• “We often hear that actions taken in Europe or the U.S. are meaningless when compared to the industrial emissions of China, or the effects of rapid population growth in Africa. This paper exposes these claims as wilfully ignorant, at best,” another scientist said.

So, here’s my modest proposal: let’s not worry about giving everyone an equal chance in space, and instead let’s worry about giving everyone an equal chance on Earth. It’s a wild viewpoint. Here’s another proposal: if we stopped super-rich people jetting off into space, for $450,000 a pop, then we’d both cut emissions and oblige them to spend money on something that might help someone else. Win-win.


I have many favorite Onion articles, but perhaps the one I think about the most is this one from 2008, headlined “Recession-Plagued Nation Demands New Bubble To Invest In”, which seems almost bizarrely prophetic of the entire direction of fiscal policy since the financial crisis.

  • “Perhaps the new bubble could have something to do with watching movies on cell phones,” said the Onion’s fictional investment banker. “Or, say, medicine, or shipping. Or clouds. The manner of bubble isn’t important – just as long as it creates a hugely overvalued market based on nothing more than whimsical fantasy and saddled with the potential for a long-term accrual of debts that will never be paid back, thereby unleashing a ripple effect that will take nearly a decade to correct.”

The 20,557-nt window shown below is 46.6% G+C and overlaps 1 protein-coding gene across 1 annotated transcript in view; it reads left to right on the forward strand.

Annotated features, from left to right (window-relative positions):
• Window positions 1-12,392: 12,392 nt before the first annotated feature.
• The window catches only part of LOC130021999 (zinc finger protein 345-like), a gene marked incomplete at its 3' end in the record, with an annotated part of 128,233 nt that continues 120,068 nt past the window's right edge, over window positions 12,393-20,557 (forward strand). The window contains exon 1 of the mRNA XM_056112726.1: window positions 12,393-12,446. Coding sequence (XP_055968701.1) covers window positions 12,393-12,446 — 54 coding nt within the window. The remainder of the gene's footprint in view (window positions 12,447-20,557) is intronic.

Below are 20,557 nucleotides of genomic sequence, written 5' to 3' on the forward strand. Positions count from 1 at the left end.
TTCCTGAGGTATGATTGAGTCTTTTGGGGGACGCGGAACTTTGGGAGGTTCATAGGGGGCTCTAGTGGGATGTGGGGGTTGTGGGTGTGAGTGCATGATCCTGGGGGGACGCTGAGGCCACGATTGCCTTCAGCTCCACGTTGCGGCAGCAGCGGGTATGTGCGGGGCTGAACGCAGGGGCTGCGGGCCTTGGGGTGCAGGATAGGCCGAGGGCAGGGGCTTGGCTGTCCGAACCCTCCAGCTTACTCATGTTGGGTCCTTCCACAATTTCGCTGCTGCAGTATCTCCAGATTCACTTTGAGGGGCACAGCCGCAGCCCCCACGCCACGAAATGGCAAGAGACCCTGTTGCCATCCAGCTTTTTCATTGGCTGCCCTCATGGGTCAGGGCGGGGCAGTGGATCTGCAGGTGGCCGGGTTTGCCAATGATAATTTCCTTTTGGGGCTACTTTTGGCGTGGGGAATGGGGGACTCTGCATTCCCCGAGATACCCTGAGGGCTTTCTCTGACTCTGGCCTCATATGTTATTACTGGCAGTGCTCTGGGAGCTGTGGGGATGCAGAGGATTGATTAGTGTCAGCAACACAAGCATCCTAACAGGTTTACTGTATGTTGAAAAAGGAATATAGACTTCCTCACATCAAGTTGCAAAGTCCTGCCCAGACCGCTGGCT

Anyway, here’s a story about how Non-Fungible Tokens – those bits of the internet you can buy, which are exactly the same as other bits of the internet except that they’re, you know, yours – might have attracted the attention of an entirely non-surprising collection of crooks, who have been selling copies of other NFTS, or making NFTs out of content that doesn’t belong to them, or more of that kind of thing. And here’s NFTs being used to dodge taxes, and to launder money, and to steal money, and so on and so on. 

Last month, the trading platform OpenSea limited the number of NFTs that could be minted for free after noticing that fully four-fifths of everything for sale was plagiarized, spam or fake. But then it reversed the decision after everyone complained. Presumably its clients were demanding another bubble to invest in, which no one is even thinking about correcting anymore.

  • “There’s a spectrum of activity that is happening that basically shouldn’t be happening – like, legally,” said Cameron Hejazi of the NFT trading Platform Cent.

It all makes me feel, like, terribly old.


I blame an oligarchy reader for alerting me to the existence of the Rivers of London series, which was so addictive that it knocked out at least a week of last year. But I have no one to blame but myself for discovering that the same author also writes comic books. I’d like to say I’ve read all The Economic Weapon (the book on sanctions I mentioned last week), and I have started it. But being honest, I’ve mainly been reading comics about wizard police officers and river goddesses, and I’m not sorry.